Honeybees

They are in a structure I have scheduled for demolition, must be a queen cause there is wax and probly honey too...
Apparently this is a very healthy colony, and realizing the species is kinda in troubles from mites, etc to the point extinction may be occurring in the near future, I just cant find it in myself to killl them off.....
Any ideas on how a person could easily get them to re-locate ???
--
SVL





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On Mon 30 May 2005 11:54:51p, PrecisionMachinisT wrote in alt.home.repair:

This is not a project for the average DIYer. Call a beekeeper.
--
Wayne Boatwright **
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Mr. Boatwright has it right. In my area, bee keepers are sometimes willing to remove a colony to relocate. Your impulse to save them is, I think, a good one. Lots of plants depend on bees for pollination. TB
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PrecisionMachinisT wrote:

In most areas you will be able to find a bee keeper more than happy to remove them for you. If you can't find a bee keeper in the phone book check with your local county extension service (different name outside the US)
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Joseph Meehan

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sligojoe snipped-for-privacy@hotmail.com says... :) In most areas you will be able to find a bee keeper more than happy to :) remove them for you. If you can't find a bee keeper in the phone book check :) with your local county extension service (different name outside the US) :) :) You would think that would be the case...in 17 years I have yet to have a beekeeper contact a customer to remove bees as a service...the norm is $250 whether they remove the hive or kill it and last year was the first time I heard of one actually removing the hive..it was located in an owl box and all they did was pry it off of the tree it was nailed to and charged my customer $250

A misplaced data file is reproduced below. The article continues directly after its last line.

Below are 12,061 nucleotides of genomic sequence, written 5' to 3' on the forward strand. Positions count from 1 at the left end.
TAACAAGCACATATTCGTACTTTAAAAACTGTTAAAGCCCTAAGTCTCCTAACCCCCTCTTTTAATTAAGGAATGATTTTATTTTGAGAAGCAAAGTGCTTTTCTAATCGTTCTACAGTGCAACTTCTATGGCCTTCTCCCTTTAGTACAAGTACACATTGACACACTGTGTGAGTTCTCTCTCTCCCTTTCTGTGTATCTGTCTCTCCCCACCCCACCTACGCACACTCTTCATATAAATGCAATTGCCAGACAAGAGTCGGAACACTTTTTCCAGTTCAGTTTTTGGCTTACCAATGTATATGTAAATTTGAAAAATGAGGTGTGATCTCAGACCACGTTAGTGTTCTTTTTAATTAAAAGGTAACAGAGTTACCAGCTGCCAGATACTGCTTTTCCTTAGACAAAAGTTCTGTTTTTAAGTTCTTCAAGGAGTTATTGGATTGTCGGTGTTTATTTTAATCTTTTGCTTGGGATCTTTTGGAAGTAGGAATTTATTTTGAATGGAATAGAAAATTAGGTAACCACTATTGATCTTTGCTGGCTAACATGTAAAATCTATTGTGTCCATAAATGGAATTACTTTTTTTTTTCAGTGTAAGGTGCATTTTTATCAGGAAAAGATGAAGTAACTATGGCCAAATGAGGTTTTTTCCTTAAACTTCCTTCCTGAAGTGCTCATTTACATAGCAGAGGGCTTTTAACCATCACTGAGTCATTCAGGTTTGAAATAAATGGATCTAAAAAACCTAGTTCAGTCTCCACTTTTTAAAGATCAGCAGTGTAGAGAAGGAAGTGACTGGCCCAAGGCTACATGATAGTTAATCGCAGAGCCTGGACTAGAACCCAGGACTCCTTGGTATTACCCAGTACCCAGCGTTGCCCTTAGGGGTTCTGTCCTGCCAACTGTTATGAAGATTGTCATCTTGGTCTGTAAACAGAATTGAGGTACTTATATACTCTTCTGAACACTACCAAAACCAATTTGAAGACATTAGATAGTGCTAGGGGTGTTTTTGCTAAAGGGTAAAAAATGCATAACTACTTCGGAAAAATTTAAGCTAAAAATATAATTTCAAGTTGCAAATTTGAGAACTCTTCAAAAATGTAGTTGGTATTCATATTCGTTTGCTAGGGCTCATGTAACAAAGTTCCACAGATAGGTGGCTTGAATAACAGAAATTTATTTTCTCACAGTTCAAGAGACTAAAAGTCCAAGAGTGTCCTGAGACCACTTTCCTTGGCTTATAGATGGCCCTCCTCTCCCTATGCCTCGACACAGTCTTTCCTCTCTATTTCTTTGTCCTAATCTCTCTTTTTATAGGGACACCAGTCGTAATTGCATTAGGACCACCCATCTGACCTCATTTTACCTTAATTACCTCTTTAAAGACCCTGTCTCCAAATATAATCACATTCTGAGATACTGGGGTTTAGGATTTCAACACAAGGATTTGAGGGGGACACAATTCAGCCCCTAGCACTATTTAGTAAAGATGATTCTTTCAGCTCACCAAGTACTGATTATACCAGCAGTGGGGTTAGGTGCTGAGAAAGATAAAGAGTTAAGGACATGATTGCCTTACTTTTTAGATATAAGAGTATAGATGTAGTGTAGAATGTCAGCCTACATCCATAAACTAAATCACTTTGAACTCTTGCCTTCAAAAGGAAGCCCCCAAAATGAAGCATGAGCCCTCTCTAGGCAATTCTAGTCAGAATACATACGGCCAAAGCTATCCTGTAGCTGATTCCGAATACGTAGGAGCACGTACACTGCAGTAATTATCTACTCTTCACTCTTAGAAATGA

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Lar wrote:

The one time I called one, the first I called came right out no change.
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Joseph Meehan

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PrecisionMachinisT wrote:

Contact a beekeeper. They will be happy to relocate them. BTW, some bees are developing an "immunity" of sorts to the varoa mites. I was talking about it with an entymologist at the state fair last year. IIRC, the can detect an infested bee and kill it and remove it from the hive before the whole hive gets them.
Bob
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On Mon, 30 May 2005 23:54:51 -0700, "PrecisionMachinisT"

If you were in AZ you would be killing them off before they killed you. Our bees are all Africanized now and *very* agressive if they feel their coloney is threatened. Several people and a lot of pets have been killed.
I had a bee-keeper friend who would take the bees but kill the queen and replace her with a docile type. Around here if there is a public hazard the fire departments will sometimes foam them to death but bee removal is big business now.
If you're not in AZ just wait... these bees are on the move; they started out in Brazil, you'll have them someday.